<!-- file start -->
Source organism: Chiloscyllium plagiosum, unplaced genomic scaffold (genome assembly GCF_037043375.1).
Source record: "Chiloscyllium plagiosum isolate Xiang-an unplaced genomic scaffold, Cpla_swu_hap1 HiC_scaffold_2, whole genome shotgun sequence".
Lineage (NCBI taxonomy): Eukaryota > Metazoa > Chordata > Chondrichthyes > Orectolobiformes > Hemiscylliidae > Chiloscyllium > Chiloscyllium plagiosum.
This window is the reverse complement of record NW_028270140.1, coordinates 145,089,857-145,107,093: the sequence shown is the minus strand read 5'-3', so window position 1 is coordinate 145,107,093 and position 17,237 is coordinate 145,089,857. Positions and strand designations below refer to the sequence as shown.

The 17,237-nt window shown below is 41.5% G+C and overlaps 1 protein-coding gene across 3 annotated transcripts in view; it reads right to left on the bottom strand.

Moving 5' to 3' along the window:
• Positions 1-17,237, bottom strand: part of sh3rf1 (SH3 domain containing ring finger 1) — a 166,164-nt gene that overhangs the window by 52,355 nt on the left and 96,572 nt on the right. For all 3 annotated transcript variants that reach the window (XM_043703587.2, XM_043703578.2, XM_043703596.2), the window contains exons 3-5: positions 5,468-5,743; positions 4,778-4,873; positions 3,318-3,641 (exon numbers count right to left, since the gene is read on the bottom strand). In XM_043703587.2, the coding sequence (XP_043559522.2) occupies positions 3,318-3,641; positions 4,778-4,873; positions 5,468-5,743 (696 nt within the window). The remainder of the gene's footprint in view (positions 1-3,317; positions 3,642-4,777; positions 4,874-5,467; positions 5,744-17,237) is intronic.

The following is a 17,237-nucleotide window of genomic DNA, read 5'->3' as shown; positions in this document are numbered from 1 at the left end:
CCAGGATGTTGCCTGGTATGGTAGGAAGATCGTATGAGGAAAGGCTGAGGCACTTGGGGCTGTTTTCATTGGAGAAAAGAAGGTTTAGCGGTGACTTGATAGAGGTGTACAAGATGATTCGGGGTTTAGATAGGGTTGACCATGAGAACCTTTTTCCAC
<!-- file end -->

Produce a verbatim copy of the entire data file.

Source organism: Chiloscyllium plagiosum, unplaced genomic scaffold (genome assembly GCF_037043375.1).
Source record: "Chiloscyllium plagiosum isolate Xiang-an unplaced genomic scaffold, Cpla_swu_hap1 HiC_scaffold_2, whole genome shotgun sequence".
Lineage (NCBI taxonomy): Eukaryota > Metazoa > Chordata > Chondrichthyes > Orectolobiformes > Hemiscylliidae > Chiloscyllium > Chiloscyllium plagiosum.
This window is the reverse complement of record NW_028270140.1, coordinates 145,089,857-145,107,093: the sequence shown is the minus strand read 5'-3', so window position 1 is coordinate 145,107,093 and position 17,237 is coordinate 145,089,857. Positions and strand designations below refer to the sequence as shown.

The 17,237-nt window shown below is 41.5% G+C and overlaps 1 protein-coding gene across 3 annotated transcripts in view; it reads right to left on the bottom strand.

Moving 5' to 3' along the window:
• Positions 1-17,237, bottom strand: part of sh3rf1 (SH3 domain containing ring finger 1) — a 166,164-nt gene that overhangs the window by 52,355 nt on the left and 96,572 nt on the right. For all 3 annotated transcript variants that reach the window (XM_043703587.2, XM_043703578.2, XM_043703596.2), the window contains exons 3-5: positions 5,468-5,743; positions 4,778-4,873; positions 3,318-3,641 (exon numbers count right to left, since the gene is read on the bottom strand). In XM_043703587.2, the coding sequence (XP_043559522.2) occupies positions 3,318-3,641; positions 4,778-4,873; positions 5,468-5,743 (696 nt within the window). The remainder of the gene's footprint in view (positions 1-3,317; positions 3,642-4,777; positions 4,874-5,467; positions 5,744-17,237) is intronic.

The following is a 17,237-nucleotide window of genomic DNA, read 5'->3' as shown; positions in this document are numbered from 1 at the left end:
CCAGGATGTTGCCTGGTATGGTAGGAAGATCGTATGAGGAAAGGCTGAGGCACTTGGGGCTGTTTTCATTGGAGAAAAGAAGGTTTAGCGGTGACTTGATAGAGGTGTACAAGATGATTCGGGGTTTAGATAGGGTTGACCATGAGAACCTTTTTCCAC